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Financial Crime – Have you engaged in crime prevention and awareness this month?

During the month of March, Crime Stoppers focuses on financial crime awareness and prevention. Likewise, the Association of Certified Fraud Examiners (ACFE) shares a similar mission all year long to reduce the incidence of fraud and financial crimes by promoting fraud detection and deterrence.

Did you know?
Did you know that financial crimes, also referred to as white collar crimes, can take many different forms? A financial crime is committed by or against an individual or corporation and results in a monetary loss. The most common forms of financial crimes are tax fraud, money laundering, credit card fraud, identity theft and organizational fraud. Organizational fraud includes the theft of company assets, manipulation of company financial statements and corruption. Fraud costs organizations worldwide an estimated 5 percent of their annual revenues, according to a study conducted by the Association of Certified Fraud Examiners (ACFE). The ACFE’s 2016 Report to the Nations on Occupational Fraud and Abuse analyzed 2,410 occupational fraud cases that caused a total loss of more than $6.3 billion.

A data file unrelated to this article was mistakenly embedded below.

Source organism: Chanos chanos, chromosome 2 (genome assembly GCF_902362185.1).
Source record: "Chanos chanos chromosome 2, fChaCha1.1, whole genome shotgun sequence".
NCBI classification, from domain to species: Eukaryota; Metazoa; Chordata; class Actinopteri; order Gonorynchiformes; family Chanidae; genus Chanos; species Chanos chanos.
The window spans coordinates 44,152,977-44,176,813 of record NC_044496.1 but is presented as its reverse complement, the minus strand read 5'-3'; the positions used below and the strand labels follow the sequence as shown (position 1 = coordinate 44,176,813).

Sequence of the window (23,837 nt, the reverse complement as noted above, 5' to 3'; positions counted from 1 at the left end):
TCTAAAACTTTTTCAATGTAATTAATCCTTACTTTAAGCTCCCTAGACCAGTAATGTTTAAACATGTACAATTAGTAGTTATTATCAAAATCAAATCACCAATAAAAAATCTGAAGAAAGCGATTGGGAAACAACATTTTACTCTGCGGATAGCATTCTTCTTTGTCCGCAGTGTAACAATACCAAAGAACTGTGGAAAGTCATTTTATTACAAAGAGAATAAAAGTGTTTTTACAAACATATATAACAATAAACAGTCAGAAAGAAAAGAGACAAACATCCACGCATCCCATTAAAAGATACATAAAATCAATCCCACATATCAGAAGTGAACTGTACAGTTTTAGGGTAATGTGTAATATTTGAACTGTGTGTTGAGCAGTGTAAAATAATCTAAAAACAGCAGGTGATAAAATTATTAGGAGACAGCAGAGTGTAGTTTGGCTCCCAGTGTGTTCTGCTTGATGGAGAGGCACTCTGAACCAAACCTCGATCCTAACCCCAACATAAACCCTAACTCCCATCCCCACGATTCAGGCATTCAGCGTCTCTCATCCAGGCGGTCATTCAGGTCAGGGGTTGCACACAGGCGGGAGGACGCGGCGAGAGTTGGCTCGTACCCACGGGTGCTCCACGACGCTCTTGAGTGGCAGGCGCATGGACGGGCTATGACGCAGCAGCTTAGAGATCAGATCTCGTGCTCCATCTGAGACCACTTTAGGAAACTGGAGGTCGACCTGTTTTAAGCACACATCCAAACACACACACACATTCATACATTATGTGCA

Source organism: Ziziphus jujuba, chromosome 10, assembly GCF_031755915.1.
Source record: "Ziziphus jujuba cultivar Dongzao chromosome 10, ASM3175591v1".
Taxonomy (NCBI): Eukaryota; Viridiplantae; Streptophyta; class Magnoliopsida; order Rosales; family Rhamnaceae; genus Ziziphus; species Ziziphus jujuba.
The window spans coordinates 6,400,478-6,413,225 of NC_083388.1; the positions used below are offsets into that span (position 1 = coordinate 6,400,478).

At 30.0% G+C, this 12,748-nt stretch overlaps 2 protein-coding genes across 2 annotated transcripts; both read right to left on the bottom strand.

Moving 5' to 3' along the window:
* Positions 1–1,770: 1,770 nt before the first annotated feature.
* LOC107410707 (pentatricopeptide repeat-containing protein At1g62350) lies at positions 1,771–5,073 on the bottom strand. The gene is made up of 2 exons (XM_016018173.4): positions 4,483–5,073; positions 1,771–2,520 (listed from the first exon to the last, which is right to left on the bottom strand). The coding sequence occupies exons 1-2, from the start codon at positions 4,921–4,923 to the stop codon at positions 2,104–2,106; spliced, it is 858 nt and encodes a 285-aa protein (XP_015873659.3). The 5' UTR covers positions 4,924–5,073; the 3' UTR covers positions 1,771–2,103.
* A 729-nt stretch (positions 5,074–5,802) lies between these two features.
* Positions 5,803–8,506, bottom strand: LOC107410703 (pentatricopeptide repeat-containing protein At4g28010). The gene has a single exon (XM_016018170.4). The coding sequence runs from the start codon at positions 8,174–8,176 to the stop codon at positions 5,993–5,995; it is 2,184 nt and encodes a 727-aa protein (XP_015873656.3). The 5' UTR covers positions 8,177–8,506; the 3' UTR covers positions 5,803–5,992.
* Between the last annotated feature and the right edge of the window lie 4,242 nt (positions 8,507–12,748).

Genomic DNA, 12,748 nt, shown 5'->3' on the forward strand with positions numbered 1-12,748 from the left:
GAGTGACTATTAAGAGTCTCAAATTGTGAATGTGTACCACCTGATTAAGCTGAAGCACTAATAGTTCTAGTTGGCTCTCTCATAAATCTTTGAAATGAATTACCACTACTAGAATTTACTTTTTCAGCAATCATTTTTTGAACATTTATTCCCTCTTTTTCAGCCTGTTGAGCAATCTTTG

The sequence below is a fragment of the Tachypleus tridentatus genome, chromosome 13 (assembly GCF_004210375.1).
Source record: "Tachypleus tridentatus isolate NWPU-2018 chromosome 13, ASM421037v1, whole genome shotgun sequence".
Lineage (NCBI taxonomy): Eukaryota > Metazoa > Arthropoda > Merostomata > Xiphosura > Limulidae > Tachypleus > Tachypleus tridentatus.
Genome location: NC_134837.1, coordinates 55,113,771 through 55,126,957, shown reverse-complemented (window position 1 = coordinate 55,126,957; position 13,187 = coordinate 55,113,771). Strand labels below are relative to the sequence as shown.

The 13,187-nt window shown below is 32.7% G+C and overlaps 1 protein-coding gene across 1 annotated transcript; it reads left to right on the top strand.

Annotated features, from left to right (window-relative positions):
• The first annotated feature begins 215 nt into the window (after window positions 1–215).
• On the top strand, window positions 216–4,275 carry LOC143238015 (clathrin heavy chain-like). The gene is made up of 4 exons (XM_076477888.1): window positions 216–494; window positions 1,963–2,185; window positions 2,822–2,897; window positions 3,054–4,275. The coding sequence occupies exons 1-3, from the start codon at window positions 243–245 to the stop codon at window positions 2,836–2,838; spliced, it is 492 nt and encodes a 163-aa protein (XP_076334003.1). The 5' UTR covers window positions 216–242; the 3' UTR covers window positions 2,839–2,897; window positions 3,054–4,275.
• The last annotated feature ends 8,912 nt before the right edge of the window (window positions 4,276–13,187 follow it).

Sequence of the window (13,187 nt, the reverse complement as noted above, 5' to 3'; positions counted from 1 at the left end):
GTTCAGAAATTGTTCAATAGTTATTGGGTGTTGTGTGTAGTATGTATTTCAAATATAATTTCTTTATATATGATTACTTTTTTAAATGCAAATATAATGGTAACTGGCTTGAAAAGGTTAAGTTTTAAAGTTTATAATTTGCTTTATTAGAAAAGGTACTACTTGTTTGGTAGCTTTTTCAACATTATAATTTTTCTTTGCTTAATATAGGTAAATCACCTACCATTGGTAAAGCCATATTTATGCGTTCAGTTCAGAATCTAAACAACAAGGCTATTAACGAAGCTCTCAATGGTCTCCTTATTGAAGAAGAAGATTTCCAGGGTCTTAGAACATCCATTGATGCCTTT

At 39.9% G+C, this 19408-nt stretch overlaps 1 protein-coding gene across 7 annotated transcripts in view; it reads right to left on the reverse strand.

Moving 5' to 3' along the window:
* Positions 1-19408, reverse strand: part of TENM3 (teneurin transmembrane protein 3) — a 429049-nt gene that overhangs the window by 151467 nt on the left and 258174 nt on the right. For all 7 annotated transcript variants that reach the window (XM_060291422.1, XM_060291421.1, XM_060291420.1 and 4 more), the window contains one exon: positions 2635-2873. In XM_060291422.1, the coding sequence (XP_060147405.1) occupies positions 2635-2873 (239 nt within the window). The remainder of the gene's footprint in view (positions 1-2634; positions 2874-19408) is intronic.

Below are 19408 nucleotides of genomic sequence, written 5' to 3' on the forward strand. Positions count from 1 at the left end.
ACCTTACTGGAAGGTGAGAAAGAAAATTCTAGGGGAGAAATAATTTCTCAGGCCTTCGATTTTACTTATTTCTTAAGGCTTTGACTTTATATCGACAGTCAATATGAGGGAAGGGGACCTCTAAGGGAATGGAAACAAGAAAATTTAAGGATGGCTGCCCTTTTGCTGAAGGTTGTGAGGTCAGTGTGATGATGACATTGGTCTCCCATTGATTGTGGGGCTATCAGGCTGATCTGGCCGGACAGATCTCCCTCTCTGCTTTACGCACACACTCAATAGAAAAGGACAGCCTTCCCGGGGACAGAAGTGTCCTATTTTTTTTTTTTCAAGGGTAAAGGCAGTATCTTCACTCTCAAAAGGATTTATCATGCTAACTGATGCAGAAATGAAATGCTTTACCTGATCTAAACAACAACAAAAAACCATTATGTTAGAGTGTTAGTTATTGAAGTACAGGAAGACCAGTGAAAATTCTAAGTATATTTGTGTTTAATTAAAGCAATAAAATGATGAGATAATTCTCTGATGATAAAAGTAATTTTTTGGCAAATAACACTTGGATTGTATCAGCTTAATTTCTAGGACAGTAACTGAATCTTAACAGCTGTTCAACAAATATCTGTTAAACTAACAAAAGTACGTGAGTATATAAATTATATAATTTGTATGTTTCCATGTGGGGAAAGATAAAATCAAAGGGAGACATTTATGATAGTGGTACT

How can you get Involved?
The first step in fighting fraud is raising awareness that it is a serious problem that requires a proactive approach toward preventing it. Here are a few things you can do to get involved:
•    Start a conversation: Get involved today, by engaging a neighbor, friend, colleague and/or family member in a conversation about fraud awareness and prevention tips. Additionally, if you have been or are currently a victim of a financial crime, share your story.
•    Report suspicious activity: The most common method of detection regarding crimes are tips. Based on the ACFE’s 2016 Report to the Nations on Occupational Fraud and Abuse, about 39 percent of fraud is discovered by anonymous tips. Identify the correct channels to report tips in your organization and our community.
•    Safeguard your assets: A few ways to reduce exposure to financial crimes include protecting your financial data, by shredding documents with sensitive information before discarding, changing passwords frequently, and implementing segregation of duties within organizations.

Other Resources:
•    Tools for fraud victims: Fraudaid.org a not for profit organization that works for fraud victims.
•    Cost of Fraud: Staggering-Cost-of-Fraud.pdf Cost-of-Complaceny.pdf
•    Perform a Fraud prevention Checkup in your organization: Collaborate with your colleagues or management team to perform a checkup to determine your organizations readiness and identify potential risks that may exist. Fraud_Prev_Checkup_DL(1).pdf
•    Fraud Tips for Business Leaders:5-Fraud-Tips-Every-Business-Leader-Should-Act-On.pdf

Posted by Krystin L. Mitchell CFE, CPA on 1 Mar 2017

About the author

Director of Community Service, Houston Chapter of the Association of Certified Fraud Examiners (ACFE)